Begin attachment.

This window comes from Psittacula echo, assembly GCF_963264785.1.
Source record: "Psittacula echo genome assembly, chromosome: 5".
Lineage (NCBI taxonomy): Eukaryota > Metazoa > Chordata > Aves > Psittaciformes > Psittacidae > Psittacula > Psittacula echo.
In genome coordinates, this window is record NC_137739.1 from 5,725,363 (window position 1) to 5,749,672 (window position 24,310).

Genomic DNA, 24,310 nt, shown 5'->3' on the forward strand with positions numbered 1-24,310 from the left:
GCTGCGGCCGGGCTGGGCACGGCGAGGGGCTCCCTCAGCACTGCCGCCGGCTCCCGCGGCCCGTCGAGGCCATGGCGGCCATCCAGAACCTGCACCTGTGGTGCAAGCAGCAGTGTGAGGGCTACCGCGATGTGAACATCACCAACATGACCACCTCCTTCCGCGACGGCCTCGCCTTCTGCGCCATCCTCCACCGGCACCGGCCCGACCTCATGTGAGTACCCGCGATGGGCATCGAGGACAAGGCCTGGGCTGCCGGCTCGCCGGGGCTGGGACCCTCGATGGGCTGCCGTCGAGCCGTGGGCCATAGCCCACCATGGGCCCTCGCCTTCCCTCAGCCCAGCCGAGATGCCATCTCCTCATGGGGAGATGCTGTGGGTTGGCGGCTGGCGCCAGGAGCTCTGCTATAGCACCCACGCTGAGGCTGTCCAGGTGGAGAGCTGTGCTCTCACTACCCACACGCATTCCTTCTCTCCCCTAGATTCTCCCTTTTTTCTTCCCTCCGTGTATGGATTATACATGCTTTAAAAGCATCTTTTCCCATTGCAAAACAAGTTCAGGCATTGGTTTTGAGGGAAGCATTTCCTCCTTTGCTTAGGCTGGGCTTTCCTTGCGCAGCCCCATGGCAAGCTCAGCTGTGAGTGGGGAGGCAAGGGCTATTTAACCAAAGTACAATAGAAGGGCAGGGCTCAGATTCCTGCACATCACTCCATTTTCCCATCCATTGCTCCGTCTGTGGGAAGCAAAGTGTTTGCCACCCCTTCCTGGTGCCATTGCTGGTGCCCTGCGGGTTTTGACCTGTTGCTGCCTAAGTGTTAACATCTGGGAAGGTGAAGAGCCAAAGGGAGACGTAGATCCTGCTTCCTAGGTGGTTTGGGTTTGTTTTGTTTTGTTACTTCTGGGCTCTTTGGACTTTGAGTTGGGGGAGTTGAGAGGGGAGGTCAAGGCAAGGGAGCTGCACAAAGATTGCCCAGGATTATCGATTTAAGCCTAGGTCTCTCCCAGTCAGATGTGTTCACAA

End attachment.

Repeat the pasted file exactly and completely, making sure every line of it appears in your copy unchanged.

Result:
This window comes from Psittacula echo, assembly GCF_963264785.1.
Source record: "Psittacula echo genome assembly, chromosome: 5".
Lineage (NCBI taxonomy): Eukaryota > Metazoa > Chordata > Aves > Psittaciformes > Psittacidae > Psittacula > Psittacula echo.
In genome coordinates, this window is record NC_137739.1 from 5,725,363 (window position 1) to 5,749,672 (window position 24,310).

Genomic DNA, 24,310 nt, shown 5'->3' on the forward strand with positions numbered 1-24,310 from the left:
GCTGCGGCCGGGCTGGGCACGGCGAGGGGCTCCCTCAGCACTGCCGCCGGCTCCCGCGGCCCGTCGAGGCCATGGCGGCCATCCAGAACCTGCACCTGTGGTGCAAGCAGCAGTGTGAGGGCTACCGCGATGTGAACATCACCAACATGACCACCTCCTTCCGCGACGGCCTCGCCTTCTGCGCCATCCTCCACCGGCACCGGCCCGACCTCATGTGAGTACCCGCGATGGGCATCGAGGACAAGGCCTGGGCTGCCGGCTCGCCGGGGCTGGGACCCTCGATGGGCTGCCGTCGAGCCGTGGGCCATAGCCCACCATGGGCCCTCGCCTTCCCTCAGCCCAGCCGAGATGCCATCTCCTCATGGGGAGATGCTGTGGGTTGGCGGCTGGCGCCAGGAGCTCTGCTATAGCACCCACGCTGAGGCTGTCCAGGTGGAGAGCTGTGCTCTCACTACCCACACGCATTCCTTCTCTCCCCTAGATTCTCCCTTTTTTCTTCCCTCCGTGTATGGATTATACATGCTTTAAAAGCATCTTTTCCCATTGCAAAACAAGTTCAGGCATTGGTTTTGAGGGAAGCATTTCCTCCTTTGCTTAGGCTGGGCTTTCCTTGCGCAGCCCCATGGCAAGCTCAGCTGTGAGTGGGGAGGCAAGGGCTATTTAACCAAAGTACAATAGAAGGGCAGGGCTCAGATTCCTGCACATCACTCCATTTTCCCATCCATTGCTCCGTCTGTGGGAAGCAAAGTGTTTGCCACCCCTTCCTGGTGCCATTGCTGGTGCCCTGCGGGTTTTGACCTGTTGCTGCCTAAGTGTTAACATCTGGGAAGGTGAAGAGCCAAAGGGAGACGTAGATCCTGCTTCCTAGGTGGTTTGGGTTTGTTTTGTTTTGTTACTTCTGGGCTCTTTGGACTTTGAGTTGGGGGAGTTGAGAGGGGAGGTCAAGGCAAGGGAGCTGCACAAAGATTGCCCAGGATTATCGATTTAAGCCTAGGTCTCTCCCAGTCAGATGTGTTCACAA